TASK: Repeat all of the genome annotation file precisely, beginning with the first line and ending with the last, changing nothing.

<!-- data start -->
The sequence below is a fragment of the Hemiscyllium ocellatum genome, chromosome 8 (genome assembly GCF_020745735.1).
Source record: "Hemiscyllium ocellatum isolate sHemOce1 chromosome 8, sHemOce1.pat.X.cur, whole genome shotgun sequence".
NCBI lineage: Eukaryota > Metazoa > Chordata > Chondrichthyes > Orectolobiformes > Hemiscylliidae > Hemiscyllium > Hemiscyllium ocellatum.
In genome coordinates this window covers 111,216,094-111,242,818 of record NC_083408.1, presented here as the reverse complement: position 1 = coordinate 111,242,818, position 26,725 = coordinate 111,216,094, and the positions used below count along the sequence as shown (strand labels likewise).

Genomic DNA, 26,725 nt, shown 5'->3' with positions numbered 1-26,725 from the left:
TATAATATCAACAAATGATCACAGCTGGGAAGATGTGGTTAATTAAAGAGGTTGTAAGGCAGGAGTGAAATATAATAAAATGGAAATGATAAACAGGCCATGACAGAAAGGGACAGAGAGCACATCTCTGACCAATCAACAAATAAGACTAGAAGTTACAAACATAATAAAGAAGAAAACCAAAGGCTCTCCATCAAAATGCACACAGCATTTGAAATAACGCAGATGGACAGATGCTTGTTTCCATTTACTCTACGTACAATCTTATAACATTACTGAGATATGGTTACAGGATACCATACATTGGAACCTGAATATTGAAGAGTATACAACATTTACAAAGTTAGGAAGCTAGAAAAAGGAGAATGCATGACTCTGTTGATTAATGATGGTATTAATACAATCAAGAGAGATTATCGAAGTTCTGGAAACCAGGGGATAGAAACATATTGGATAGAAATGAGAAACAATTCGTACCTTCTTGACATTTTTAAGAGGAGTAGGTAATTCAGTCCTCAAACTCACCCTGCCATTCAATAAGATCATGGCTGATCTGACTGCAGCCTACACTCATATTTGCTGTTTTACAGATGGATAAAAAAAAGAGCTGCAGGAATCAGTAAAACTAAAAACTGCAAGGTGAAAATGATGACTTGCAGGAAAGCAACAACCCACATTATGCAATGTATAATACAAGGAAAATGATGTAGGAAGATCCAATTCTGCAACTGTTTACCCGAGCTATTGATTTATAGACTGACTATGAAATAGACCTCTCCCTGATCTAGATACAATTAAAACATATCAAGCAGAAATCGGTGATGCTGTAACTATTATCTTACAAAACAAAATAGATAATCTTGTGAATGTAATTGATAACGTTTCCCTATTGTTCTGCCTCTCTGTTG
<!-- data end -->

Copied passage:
The sequence below is a fragment of the Hemiscyllium ocellatum genome, chromosome 8 (genome assembly GCF_020745735.1).
Source record: "Hemiscyllium ocellatum isolate sHemOce1 chromosome 8, sHemOce1.pat.X.cur, whole genome shotgun sequence".
NCBI lineage: Eukaryota > Metazoa > Chordata > Chondrichthyes > Orectolobiformes > Hemiscylliidae > Hemiscyllium > Hemiscyllium ocellatum.
In genome coordinates this window covers 111,216,094-111,242,818 of record NC_083408.1, presented here as the reverse complement: position 1 = coordinate 111,242,818, position 26,725 = coordinate 111,216,094, and the positions used below count along the sequence as shown (strand labels likewise).

Genomic DNA, 26,725 nt, shown 5'->3' with positions numbered 1-26,725 from the left:
TATAATATCAACAAATGATCACAGCTGGGAAGATGTGGTTAATTAAAGAGGTTGTAAGGCAGGAGTGAAATATAATAAAATGGAAATGATAAACAGGCCATGACAGAAAGGGACAGAGAGCACATCTCTGACCAATCAACAAATAAGACTAGAAGTTACAAACATAATAAAGAAGAAAACCAAAGGCTCTCCATCAAAATGCACACAGCATTTGAAATAACGCAGATGGACAGATGCTTGTTTCCATTTACTCTACGTACAATCTTATAACATTACTGAGATATGGTTACAGGATACCATACATTGGAACCTGAATATTGAAGAGTATACAACATTTACAAAGTTAGGAAGCTAGAAAAAGGAGAATGCATGACTCTGTTGATTAATGATGGTATTAATACAATCAAGAGAGATTATCGAAGTTCTGGAAACCAGGGGATAGAAACATATTGGATAGAAATGAGAAACAATTCGTACCTTCTTGACATTTTTAAGAGGAGTAGGTAATTCAGTCCTCAAACTCACCCTGCCATTCAATAAGATCATGGCTGATCTGACTGCAGCCTACACTCATATTTGCTGTTTTACAGATGGATAAAAAAAAGAGCTGCAGGAATCAGTAAAACTAAAAACTGCAAGGTGAAAATGATGACTTGCAGGAAAGCAACAACCCACATTATGCAATGTATAATACAAGGAAAATGATGTAGGAAGATCCAATTCTGCAACTGTTTACCCGAGCTATTGATTTATAGACTGACTATGAAATAGACCTCTCCCTGATCTAGATACAATTAAAACATATCAAGCAGAAATCGGTGATGCTGTAACTATTATCTTACAAAACAAAATAGATAATCTTGTGAATGTAATTGATAACGTTTCCCTATTGTTCTGCCTCTCTGTTG